9 Speculation: Creating an intentional “open position”
Spot Market: If a foreign rate is expected to rise buy that currency in the spot market Deposit in a bank for 3 months to earn interest Sell at a profit If the domestic rate is expected to fall Borrow foreign currency Deposit in bank for 3 months to earn interest Buy domestic currency at a profit

10 Speculation: Creating an intentional “open position”
Forward Market: If the spot rate is expected to be higher in 3 months than the current forward rate Buy forward In 3 months, sell at a profit Example: FR = $2.02/£ and the expected spot rate is $1.98/ £ Sell at $2.02 in 3 months and buy at $1.98 Option Market: Speculator could buy an option to sell £’s at $2.02/ £ If the spot rate falls to $1.98, exercise the option

11 Definitional Stuff Long Position: A speculator buys a foreign currency in the spot, forward or futures market, or Buys an option to buy Short Position: A speculator borrows (spot), or Sells forward

12 Interest Arbitrage Uncovered: Interest rates vary among countries. So, it might be advantageous to invest in another country to earn that county’s interest Scenario: 3 month T-Bill [6% in N.Y.] [8% in London] U.S. investor exchanges $’s for £’s at current spot rate and buys British T-Bill. At maturity, T-Bill is redeemed and U.S. investor uses the proceeds in £’s to buy $’s. If there is 0 change in spot rate, 2% return is earned If the £ depreciates 2%, 0% return is earned Consequently, covered interest arbitrage is the norm!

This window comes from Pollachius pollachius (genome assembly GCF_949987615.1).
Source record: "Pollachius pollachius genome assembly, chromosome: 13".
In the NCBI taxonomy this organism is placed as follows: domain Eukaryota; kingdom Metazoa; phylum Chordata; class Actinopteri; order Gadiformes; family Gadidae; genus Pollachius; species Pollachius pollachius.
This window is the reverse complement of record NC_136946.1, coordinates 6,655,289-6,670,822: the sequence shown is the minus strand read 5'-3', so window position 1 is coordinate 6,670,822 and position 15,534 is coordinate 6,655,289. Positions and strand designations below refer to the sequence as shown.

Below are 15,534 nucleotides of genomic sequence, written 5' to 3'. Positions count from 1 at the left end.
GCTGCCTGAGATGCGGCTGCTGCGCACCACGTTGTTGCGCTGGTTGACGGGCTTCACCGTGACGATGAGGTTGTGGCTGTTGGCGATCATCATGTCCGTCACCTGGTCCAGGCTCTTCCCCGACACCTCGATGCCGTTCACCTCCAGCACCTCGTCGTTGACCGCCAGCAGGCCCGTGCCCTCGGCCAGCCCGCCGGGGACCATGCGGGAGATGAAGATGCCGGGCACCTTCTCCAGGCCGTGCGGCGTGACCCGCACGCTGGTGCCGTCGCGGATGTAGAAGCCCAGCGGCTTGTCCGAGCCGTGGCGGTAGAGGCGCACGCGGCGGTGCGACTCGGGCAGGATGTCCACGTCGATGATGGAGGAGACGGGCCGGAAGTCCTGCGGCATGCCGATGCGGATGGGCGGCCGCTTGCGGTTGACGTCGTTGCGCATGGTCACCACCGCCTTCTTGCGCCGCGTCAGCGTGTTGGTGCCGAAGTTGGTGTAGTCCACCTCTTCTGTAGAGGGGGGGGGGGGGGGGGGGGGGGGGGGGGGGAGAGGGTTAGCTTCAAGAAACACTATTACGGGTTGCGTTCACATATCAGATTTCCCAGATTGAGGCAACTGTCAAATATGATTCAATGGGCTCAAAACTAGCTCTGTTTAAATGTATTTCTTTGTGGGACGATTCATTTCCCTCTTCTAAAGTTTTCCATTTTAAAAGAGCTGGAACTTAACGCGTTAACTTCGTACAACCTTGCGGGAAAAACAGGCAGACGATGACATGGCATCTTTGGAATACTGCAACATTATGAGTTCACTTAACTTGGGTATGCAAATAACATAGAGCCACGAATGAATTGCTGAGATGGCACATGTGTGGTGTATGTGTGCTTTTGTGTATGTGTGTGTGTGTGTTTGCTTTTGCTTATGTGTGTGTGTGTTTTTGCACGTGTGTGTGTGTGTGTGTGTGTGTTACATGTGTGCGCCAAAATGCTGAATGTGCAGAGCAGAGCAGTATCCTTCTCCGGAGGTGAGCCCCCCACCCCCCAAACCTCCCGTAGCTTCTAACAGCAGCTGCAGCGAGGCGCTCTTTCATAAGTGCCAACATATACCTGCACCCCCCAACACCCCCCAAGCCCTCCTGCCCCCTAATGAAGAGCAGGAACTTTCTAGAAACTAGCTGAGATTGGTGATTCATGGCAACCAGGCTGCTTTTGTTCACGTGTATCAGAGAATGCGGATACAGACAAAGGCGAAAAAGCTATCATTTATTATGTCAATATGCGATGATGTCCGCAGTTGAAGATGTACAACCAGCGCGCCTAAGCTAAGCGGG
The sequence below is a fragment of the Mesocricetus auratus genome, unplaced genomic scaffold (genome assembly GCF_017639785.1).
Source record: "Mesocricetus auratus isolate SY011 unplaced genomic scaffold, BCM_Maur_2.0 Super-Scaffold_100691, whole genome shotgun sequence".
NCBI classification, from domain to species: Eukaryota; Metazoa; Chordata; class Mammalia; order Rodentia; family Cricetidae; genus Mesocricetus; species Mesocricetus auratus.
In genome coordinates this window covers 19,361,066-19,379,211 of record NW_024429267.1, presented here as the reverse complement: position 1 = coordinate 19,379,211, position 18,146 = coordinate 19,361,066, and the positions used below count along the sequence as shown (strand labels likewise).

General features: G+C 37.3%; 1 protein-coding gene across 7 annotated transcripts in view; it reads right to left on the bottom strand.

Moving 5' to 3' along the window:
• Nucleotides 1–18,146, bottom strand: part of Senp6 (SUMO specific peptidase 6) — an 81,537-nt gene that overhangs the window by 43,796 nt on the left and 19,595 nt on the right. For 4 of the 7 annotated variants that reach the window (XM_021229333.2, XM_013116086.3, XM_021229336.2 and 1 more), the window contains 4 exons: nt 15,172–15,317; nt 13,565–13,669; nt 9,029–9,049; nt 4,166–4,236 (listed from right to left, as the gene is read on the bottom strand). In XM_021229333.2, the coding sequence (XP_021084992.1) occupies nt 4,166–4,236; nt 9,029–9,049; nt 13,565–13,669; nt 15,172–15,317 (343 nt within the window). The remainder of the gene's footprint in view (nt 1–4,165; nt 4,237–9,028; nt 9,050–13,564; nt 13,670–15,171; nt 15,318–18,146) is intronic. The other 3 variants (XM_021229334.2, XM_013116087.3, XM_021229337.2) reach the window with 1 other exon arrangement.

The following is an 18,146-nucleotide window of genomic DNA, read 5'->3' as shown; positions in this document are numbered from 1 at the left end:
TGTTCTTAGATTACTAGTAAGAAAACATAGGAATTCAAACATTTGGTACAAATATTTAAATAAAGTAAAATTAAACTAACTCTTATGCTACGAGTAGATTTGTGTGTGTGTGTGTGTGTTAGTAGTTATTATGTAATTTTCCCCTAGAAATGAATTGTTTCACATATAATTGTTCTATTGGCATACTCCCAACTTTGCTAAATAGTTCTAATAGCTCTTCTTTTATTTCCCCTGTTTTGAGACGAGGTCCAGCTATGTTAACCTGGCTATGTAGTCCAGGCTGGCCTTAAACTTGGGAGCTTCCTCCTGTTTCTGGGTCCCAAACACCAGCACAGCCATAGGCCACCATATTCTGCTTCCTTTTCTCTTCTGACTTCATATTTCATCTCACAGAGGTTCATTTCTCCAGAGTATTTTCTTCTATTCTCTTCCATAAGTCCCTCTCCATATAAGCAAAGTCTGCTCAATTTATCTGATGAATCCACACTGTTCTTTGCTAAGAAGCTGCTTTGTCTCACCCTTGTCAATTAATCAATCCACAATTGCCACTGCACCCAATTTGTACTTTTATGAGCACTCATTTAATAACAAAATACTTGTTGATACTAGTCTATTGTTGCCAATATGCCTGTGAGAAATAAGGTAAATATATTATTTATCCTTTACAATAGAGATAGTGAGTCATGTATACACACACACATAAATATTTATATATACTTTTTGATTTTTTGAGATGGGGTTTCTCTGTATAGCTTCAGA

13 Covered Interest Arbitrage
Spot purchase of foreign currency Forward sale of same currency Us of foreign currency to buy T-Bills in foreign country Example: T-Bills [6% in N.Y.] [8% in London] U.S. investor buys £’s in spot market Sells £’s in forward market at 1% discount Buys British T-Bills at 8% T-Bill is redeemed in £’s £’s are sold at 1% discount Investor earns 7% [1% more than in U.S.] As the process continues The price of British T-Bills and the interest they bear  As £’s are sold forward the discount increases and parity is approached [Thus, we have CIAP (covered interest arbitrage parity)